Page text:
After Tim Russert, host of NBC’s “Meet the Press,” died of a heart attack at 58, media reports indicated men from his cohort were eagerly booking long-delayed visits to their cardiologists. No wonder. Russert, a celebrity newsman with an audience of millions, seemed the picture of health and vigor. If he could die so suddenly, who wasn’t at risk?
Russert’s sudden passing, in short, was the sort of misfortune that brought the subject of cardiac health home in a way no public service announcement ever could. Might the reporting of other celebrity health issues serve to similarly instruct?
Amanda Hinnant, an assistant professor of journalism at MU, suggests that this is indeed the case, particularly when the celebrity patient lives to talk about his or her health experiences.
Research shows that people who encounter health-related media tend to use the occasion to query friends and family members about the issues involved. But celebrities, those exalted beings to whom we all feel a vicarious kinship, might allow health consumers to supplant that step. In other words, says Hinnant, the mere “presence of a celebrity in a health story could serve as that interpersonal contact for the reader.”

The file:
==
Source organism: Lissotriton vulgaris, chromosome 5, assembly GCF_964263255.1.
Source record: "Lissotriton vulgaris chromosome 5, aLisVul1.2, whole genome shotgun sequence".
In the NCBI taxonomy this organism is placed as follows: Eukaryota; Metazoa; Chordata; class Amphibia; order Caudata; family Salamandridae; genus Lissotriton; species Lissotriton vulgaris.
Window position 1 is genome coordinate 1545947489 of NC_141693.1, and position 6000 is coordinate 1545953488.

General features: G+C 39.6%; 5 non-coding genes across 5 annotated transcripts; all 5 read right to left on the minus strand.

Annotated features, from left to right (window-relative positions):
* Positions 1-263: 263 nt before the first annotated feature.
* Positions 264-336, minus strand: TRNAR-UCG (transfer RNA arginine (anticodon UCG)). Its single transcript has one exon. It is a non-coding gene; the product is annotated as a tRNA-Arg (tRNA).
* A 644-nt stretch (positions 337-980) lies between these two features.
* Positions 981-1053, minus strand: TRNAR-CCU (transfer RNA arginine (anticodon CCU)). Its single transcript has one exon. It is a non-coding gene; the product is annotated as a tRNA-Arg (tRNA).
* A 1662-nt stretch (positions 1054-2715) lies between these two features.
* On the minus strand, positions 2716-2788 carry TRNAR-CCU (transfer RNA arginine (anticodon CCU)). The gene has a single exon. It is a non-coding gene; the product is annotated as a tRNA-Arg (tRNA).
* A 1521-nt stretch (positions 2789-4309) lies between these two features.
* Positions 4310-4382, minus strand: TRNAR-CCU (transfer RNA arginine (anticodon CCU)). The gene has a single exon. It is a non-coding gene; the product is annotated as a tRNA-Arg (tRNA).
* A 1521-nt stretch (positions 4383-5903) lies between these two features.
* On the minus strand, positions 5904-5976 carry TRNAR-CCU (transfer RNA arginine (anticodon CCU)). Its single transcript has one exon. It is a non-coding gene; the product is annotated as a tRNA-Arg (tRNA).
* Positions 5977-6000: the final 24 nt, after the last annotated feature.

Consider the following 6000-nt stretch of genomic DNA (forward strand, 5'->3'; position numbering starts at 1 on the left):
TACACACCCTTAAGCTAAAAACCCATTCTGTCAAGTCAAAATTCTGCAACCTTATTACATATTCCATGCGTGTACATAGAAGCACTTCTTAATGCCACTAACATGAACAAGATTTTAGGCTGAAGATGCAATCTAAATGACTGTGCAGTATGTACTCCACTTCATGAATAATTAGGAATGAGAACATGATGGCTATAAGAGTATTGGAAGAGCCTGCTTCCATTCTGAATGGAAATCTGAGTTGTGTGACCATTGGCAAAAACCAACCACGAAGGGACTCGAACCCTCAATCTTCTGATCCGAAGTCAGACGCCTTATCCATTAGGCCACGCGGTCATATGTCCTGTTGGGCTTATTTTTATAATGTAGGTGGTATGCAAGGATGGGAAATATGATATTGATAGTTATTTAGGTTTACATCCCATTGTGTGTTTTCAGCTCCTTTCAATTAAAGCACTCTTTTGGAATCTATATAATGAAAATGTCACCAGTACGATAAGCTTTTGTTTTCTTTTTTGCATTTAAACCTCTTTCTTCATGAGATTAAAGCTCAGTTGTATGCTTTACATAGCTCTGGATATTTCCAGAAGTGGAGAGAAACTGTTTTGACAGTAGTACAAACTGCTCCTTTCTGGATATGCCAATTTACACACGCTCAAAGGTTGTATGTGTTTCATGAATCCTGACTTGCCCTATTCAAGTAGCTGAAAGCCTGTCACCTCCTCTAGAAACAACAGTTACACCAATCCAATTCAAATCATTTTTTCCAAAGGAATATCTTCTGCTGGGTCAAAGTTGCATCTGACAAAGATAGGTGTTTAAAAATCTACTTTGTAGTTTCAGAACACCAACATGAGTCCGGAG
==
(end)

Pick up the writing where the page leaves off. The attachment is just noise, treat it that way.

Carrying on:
Hinnant explored these ideas in a focus-group-based study with Elizabeth Hendrickson, an assistant professor at the University of Tennessee-Knoxville. They found study participants took celebrity health behaviors seriously. Participants looked closely, for example, at how lifestyle and decision-making may have affected a star’s health behavior. They also were interested in contexts: how the celebrity may have been influenced by circumstances to which focus-group members could relate. This last point is especially important, Hinnant says, because it shows how the participants take a lot of information into account when weighing and evaluating health behaviors.
In the end, group members tended to confirm the researchers’ hunch: celebrity health stories matter. For celebrity-media consumers, Hinnant and Hendrickson found, celebrity messages can be a catalyst for discussions about health information. Whether they are about addiction, pregnancy or cancer, they communicate health messages—good and bad.
Hinnant and Hendrickson’s paper was presented at the Association for Education in Journalism and Mass Communication conference earlier this year. It was awarded first place in the conference’s Best of Entertainment Studies Interest Group.